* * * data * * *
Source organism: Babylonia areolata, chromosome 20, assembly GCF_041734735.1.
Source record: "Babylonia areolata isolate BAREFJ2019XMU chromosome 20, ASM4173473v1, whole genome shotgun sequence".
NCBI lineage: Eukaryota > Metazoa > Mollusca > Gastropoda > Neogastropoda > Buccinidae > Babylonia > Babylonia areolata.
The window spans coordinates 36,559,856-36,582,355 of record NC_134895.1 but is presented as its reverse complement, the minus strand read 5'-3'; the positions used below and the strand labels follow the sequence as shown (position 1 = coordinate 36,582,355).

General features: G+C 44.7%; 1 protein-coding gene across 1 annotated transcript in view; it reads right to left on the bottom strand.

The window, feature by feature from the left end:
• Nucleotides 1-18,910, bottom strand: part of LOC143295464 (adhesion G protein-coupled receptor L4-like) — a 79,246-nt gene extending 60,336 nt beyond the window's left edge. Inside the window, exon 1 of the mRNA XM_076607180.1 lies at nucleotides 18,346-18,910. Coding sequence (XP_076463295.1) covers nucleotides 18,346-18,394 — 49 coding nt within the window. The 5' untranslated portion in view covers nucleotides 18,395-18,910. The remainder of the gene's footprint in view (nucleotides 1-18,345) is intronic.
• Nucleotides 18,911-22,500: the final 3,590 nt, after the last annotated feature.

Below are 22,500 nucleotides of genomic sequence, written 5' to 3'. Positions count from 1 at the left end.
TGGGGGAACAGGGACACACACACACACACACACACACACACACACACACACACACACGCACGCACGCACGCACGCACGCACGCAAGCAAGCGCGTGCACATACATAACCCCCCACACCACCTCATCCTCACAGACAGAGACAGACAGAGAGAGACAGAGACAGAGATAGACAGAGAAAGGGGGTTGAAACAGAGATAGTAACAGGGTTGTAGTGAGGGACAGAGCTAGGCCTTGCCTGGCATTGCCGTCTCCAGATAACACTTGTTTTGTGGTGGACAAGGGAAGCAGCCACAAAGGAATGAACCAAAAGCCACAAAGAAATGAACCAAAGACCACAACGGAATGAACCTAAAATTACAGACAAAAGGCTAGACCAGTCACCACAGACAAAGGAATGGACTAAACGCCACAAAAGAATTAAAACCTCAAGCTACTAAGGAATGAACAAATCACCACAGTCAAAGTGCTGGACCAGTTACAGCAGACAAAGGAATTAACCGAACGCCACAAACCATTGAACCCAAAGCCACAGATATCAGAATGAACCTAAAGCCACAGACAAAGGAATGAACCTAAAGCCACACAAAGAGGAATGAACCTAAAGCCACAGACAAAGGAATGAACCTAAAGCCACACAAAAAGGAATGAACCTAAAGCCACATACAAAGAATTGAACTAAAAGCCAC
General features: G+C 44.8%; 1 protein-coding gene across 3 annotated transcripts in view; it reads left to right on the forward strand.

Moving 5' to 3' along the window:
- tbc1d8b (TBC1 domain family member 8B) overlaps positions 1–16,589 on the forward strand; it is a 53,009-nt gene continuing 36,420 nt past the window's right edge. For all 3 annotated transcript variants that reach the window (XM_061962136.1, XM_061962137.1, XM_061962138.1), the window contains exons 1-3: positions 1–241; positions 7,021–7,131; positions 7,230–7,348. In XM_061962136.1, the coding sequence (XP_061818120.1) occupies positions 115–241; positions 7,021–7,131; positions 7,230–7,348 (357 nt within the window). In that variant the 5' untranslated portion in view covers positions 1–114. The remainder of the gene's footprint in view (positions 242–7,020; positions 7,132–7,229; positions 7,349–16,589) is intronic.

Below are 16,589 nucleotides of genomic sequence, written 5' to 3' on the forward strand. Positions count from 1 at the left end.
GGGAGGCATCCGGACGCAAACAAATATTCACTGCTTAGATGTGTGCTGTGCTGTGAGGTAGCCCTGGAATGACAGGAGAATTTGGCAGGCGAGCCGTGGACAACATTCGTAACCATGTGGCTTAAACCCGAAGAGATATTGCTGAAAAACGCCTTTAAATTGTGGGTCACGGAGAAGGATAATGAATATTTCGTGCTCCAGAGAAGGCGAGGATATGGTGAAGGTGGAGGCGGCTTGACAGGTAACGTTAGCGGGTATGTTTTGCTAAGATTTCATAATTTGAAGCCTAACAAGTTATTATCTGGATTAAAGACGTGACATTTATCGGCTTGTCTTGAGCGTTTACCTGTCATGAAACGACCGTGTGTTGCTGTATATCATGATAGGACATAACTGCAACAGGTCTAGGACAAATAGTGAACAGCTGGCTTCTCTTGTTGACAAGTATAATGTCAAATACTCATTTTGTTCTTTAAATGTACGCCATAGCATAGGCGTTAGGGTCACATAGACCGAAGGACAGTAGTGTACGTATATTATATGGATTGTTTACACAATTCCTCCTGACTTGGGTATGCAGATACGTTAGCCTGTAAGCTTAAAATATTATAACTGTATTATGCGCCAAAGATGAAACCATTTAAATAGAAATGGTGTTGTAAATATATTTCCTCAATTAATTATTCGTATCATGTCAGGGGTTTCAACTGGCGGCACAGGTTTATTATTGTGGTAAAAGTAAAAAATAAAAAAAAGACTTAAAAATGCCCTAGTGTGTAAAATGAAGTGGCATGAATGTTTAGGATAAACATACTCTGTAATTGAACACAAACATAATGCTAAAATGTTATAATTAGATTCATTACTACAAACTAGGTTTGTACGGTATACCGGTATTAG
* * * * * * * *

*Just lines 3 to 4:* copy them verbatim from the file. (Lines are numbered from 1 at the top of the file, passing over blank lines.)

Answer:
NCBI lineage: Eukaryota > Metazoa > Mollusca > Gastropoda > Neogastropoda > Buccinidae > Babylonia > Babylonia areolata.
The window spans coordinates 36,559,856-36,582,355 of record NC_134895.1 but is presented as its reverse complement, the minus strand read 5'-3'; the positions used below and the strand labels follow the sequence as shown (position 1 = coordinate 36,582,355).